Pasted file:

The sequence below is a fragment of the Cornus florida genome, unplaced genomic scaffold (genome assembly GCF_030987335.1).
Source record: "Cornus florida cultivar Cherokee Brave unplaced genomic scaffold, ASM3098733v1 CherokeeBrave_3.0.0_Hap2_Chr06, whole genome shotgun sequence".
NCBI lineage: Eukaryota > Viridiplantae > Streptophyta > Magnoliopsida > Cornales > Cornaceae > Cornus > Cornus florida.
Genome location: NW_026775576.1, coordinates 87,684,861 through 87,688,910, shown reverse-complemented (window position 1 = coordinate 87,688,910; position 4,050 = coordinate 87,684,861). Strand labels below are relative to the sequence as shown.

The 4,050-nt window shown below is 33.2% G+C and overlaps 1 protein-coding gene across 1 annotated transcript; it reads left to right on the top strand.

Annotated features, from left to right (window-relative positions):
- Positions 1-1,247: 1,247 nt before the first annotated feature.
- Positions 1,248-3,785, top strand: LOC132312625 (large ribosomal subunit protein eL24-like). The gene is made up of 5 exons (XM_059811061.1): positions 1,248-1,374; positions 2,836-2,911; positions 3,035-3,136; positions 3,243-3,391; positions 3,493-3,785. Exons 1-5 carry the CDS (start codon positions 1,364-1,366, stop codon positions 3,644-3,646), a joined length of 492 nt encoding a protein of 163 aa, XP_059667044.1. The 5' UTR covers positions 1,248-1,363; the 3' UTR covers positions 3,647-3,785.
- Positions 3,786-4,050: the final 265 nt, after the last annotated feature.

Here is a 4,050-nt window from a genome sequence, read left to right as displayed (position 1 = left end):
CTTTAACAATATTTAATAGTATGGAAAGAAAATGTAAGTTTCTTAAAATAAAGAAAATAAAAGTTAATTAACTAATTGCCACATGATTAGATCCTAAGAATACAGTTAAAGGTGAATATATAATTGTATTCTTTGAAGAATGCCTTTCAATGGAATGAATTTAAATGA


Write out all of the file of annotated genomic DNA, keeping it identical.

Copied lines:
The sequence below is a fragment of the Cornus florida genome, unplaced genomic scaffold (genome assembly GCF_030987335.1).
Source record: "Cornus florida cultivar Cherokee Brave unplaced genomic scaffold, ASM3098733v1 CherokeeBrave_3.0.0_Hap2_Chr06, whole genome shotgun sequence".
NCBI lineage: Eukaryota > Viridiplantae > Streptophyta > Magnoliopsida > Cornales > Cornaceae > Cornus > Cornus florida.
Genome location: NW_026775576.1, coordinates 87,684,861 through 87,688,910, shown reverse-complemented (window position 1 = coordinate 87,688,910; position 4,050 = coordinate 87,684,861). Strand labels below are relative to the sequence as shown.

The 4,050-nt window shown below is 33.2% G+C and overlaps 1 protein-coding gene across 1 annotated transcript; it reads left to right on the top strand.

Annotated features, from left to right (window-relative positions):
- Positions 1-1,247: 1,247 nt before the first annotated feature.
- Positions 1,248-3,785, top strand: LOC132312625 (large ribosomal subunit protein eL24-like). The gene is made up of 5 exons (XM_059811061.1): positions 1,248-1,374; positions 2,836-2,911; positions 3,035-3,136; positions 3,243-3,391; positions 3,493-3,785. Exons 1-5 carry the CDS (start codon positions 1,364-1,366, stop codon positions 3,644-3,646), a joined length of 492 nt encoding a protein of 163 aa, XP_059667044.1. The 5' UTR covers positions 1,248-1,363; the 3' UTR covers positions 3,647-3,785.
- Positions 3,786-4,050: the final 265 nt, after the last annotated feature.

Here is a 4,050-nt window from a genome sequence, read left to right as displayed (position 1 = left end):
CTTTAACAATATTTAATAGTATGGAAAGAAAATGTAAGTTTCTTAAAATAAAGAAAATAAAAGTTAATTAACTAATTGCCACATGATTAGATCCTAAGAATACAGTTAAAGGTGAATATATAATTGTATTCTTTGAAGAATGCCTTTCAATGGAATGAATTTAAATGA